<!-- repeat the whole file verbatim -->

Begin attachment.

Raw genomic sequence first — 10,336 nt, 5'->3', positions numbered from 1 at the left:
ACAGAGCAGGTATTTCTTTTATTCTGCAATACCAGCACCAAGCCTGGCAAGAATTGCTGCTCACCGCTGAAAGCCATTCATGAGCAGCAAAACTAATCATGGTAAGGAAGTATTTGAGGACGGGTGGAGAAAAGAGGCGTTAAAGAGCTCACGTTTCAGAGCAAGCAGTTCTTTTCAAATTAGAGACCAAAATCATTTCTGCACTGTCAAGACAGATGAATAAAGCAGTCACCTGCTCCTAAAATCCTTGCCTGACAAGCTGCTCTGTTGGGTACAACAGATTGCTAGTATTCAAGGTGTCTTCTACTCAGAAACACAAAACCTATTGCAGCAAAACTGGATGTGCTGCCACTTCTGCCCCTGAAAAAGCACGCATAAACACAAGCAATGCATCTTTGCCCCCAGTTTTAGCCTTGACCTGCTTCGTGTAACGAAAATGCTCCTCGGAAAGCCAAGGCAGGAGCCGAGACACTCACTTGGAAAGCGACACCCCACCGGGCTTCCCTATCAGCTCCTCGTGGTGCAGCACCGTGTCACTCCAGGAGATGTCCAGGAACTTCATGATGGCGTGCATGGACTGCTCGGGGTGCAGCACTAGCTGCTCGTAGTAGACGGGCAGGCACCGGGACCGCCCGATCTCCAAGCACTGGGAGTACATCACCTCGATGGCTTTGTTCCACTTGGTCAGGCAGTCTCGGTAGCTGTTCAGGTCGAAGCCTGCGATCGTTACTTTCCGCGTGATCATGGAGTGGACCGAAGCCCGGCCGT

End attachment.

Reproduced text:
Raw genomic sequence first — 10,336 nt, 5'->3', positions numbered from 1 at the left:
ACAGAGCAGGTATTTCTTTTATTCTGCAATACCAGCACCAAGCCTGGCAAGAATTGCTGCTCACCGCTGAAAGCCATTCATGAGCAGCAAAACTAATCATGGTAAGGAAGTATTTGAGGACGGGTGGAGAAAAGAGGCGTTAAAGAGCTCACGTTTCAGAGCAAGCAGTTCTTTTCAAATTAGAGACCAAAATCATTTCTGCACTGTCAAGACAGATGAATAAAGCAGTCACCTGCTCCTAAAATCCTTGCCTGACAAGCTGCTCTGTTGGGTACAACAGATTGCTAGTATTCAAGGTGTCTTCTACTCAGAAACACAAAACCTATTGCAGCAAAACTGGATGTGCTGCCACTTCTGCCCCTGAAAAAGCACGCATAAACACAAGCAATGCATCTTTGCCCCCAGTTTTAGCCTTGACCTGCTTCGTGTAACGAAAATGCTCCTCGGAAAGCCAAGGCAGGAGCCGAGACACTCACTTGGAAAGCGACACCCCACCGGGCTTCCCTATCAGCTCCTCGTGGTGCAGCACCGTGTCACTCCAGGAGATGTCCAGGAACTTCATGATGGCGTGCATGGACTGCTCGGGGTGCAGCACTAGCTGCTCGTAGTAGACGGGCAGGCACCGGGACCGCCCGATCTCCAAGCACTGGGAGTACATCACCTCGATGGCTTTGTTCCACTTGGTCAGGCAGTCTCGGTAGCTGTTCAGGTCGAAGCCTGCGATCGTTACTTTCCGCGTGATCATGGAGTGGACCGAAGCCCGGCCGT